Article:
Video

Video In Capturing Nature's Majesty, Film Makes Case for Its Survival

French filmmaker Luc Jacquet won worldwide acclaim for his 2005 Academy Award-winning documentary "March of the Penguins". Now Jacquet is back with a new film that takes movie-goers deep into the heart of a tropical rainforest - not only to celebrate its grandeur, but to make the case for its survival. VOA's Rosanne Skirble reports.
Video

Video Boston Marathon Bittersweet for Many Runners

Monday's running of the Boston Marathon was bittersweet for many of the 36,000 participants as they finished the run that was interrupted by a double bombing last year. Many gathered along the route paid respect to the four people killed as a result of two bombings near the finish line. VOA's Carolyn Presutti returned to Boston this year to follow two runners, forever changed because of the crimes.
Video

Video Pacific Rim Trade Deal Proves Elusive

With the U.S.-led war in Iraq ended and American military involvement in Afghanistan winding down, President Barack Obama has sought to pivot the country's foreign policy focus towards Asia. One aspect of that pivot is the negotiation of a free-trade agreement among 12 Pacific Rim nations. But as Obama leaves this week on a trip to four Asian countries he has found it very difficult to complete the trade pact. VOA's Ken Bredemeier has more from Washington.
Video

Video Robotic Mission Kicks Up Lunar Dust

A robotic mission to the moon was deliberately crashed onto the lunar surface late last week, but not before scientists had collected data gathered by the spacecraft which was designed to self-destruct. VOA's Rosanne Skirble reports on the preliminary findings of the craft, called LADEE - an acronym for Lunar Atmosphere and Dust Environment Explorer.
Video

Video Boko Haram Claims Responsibility for Bombing in Nigerian Capital

The Nigerian militant group known as Boko Haram has claimed responsibility for a bombing in the capital on April 14th that killed 75 people. In the video message, Abubakar Shekau, the man who says he ordered the bombing, says nothing about the mass abduction of more than 100 teenage girls, most of whom are still missing. Heather Murdock has more for VOA from Abuja.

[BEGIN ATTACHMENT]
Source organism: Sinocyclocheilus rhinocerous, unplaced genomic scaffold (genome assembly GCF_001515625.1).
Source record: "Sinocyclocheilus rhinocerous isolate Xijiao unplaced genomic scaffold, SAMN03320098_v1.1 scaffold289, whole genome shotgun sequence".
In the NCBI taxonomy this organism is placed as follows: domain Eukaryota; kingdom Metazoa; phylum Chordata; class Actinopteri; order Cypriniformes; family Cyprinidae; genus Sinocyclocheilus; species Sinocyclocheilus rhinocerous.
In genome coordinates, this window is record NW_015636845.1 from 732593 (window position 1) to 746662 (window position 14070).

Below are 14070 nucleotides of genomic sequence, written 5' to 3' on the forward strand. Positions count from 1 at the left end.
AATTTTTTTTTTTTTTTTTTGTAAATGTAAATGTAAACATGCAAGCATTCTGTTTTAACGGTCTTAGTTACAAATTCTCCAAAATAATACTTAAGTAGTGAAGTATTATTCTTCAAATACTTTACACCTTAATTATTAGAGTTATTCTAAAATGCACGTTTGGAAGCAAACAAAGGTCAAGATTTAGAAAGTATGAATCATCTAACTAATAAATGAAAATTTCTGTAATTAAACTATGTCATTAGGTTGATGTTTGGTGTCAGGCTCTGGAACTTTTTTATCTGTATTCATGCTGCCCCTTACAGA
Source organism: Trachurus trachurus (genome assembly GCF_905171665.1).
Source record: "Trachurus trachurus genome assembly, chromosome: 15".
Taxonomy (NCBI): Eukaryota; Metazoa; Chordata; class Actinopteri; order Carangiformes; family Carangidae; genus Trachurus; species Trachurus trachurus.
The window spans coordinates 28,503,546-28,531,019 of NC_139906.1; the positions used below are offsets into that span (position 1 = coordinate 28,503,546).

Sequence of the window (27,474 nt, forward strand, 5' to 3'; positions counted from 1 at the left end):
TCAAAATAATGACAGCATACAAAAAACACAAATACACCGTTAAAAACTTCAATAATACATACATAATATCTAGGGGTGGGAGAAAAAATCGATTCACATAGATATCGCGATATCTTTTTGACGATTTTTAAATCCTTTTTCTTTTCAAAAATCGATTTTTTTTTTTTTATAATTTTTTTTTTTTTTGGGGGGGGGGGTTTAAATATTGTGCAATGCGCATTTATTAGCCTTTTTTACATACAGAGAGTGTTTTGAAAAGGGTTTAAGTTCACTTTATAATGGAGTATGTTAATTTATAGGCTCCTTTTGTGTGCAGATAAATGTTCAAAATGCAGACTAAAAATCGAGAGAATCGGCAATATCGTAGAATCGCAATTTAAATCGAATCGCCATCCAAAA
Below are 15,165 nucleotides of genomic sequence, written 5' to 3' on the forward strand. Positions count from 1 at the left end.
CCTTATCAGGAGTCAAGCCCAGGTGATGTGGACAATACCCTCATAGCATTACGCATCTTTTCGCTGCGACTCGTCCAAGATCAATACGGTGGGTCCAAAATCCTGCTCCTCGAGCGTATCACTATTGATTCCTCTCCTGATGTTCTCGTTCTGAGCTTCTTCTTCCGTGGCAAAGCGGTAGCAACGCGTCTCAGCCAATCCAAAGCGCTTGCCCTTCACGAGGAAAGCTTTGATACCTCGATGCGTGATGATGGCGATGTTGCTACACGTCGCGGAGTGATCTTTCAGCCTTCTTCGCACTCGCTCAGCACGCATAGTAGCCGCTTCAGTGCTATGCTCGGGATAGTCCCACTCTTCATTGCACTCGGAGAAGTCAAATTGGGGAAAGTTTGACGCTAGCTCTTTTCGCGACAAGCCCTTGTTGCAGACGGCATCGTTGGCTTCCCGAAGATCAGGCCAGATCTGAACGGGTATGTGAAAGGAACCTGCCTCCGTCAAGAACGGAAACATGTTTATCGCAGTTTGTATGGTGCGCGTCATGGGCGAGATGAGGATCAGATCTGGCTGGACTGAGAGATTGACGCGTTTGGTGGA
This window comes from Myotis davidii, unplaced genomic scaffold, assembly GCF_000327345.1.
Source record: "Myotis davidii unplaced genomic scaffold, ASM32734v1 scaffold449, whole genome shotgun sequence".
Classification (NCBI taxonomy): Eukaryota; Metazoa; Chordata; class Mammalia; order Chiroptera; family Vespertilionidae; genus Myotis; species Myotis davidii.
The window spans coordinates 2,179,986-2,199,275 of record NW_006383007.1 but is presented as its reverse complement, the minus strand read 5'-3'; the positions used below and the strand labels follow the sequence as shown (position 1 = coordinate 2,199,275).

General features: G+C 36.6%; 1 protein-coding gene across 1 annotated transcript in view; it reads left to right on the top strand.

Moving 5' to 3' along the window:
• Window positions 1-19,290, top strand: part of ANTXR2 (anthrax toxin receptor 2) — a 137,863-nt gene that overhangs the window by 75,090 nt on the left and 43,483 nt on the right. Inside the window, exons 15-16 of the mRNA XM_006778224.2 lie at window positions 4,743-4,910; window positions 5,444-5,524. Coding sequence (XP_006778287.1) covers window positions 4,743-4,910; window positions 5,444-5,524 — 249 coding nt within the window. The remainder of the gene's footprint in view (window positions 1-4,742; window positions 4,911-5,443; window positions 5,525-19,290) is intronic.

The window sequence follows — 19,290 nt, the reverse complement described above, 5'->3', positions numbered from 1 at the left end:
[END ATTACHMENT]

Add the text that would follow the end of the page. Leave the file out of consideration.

Video

Video Ukraine Developments Hang Over Obama Trip to Asia

President Barack Obama's trip to Asia this week comes as concerns over Beijing's territorial ambitions are growing in the region. Those concerns have been compounded by Russia's recent actions in Ukraine and the possibility that Chinese strategists might be looking to Crimea as a model for its territorial disputes with its neighbors. VOA's Bill Ide has more from Beijing.
Video

Video Autistic Adults Face Housing, Job Challenges

Many parents of children with disabilities fear for the future of their adult child. It can be difficult to find services to help adults with disabilities - physical, mental or emotional - find work or live on their own. The mother of an autistic boy set up a foundation to advocate for the estimated 1.2 million American adults with autism, a developmental disorder that causes communication difficulties and often social difficulties. VOA's Faiza Elmasry reports.
AppleAndroid